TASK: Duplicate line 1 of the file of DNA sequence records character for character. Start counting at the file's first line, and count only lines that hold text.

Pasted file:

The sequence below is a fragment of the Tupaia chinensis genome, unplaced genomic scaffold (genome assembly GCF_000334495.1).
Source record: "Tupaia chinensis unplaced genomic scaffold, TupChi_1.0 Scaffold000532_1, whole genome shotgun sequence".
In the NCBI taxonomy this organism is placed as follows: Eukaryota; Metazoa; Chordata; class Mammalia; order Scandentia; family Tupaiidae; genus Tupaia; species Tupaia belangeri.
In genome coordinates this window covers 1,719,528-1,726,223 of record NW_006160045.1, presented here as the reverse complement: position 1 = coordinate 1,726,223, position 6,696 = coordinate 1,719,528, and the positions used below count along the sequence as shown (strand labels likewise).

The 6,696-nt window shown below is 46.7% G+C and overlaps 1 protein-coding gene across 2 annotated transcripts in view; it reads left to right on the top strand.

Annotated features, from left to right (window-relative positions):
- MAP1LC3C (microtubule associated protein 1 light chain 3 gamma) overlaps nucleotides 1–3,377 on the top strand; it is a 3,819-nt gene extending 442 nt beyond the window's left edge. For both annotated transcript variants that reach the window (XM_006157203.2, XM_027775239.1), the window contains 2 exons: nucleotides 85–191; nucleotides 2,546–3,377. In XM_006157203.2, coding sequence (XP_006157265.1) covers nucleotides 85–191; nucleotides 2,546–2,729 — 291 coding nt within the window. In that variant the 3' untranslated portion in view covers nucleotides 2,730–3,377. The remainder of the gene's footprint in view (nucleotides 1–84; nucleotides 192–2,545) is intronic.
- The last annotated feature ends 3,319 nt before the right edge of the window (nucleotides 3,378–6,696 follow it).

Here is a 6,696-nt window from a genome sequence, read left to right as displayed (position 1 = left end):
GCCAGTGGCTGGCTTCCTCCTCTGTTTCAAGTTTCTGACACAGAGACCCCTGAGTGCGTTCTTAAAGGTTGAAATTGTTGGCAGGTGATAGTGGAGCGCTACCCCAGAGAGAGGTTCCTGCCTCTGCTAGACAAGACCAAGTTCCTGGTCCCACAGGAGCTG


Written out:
The sequence below is a fragment of the Tupaia chinensis genome, unplaced genomic scaffold (genome assembly GCF_000334495.1).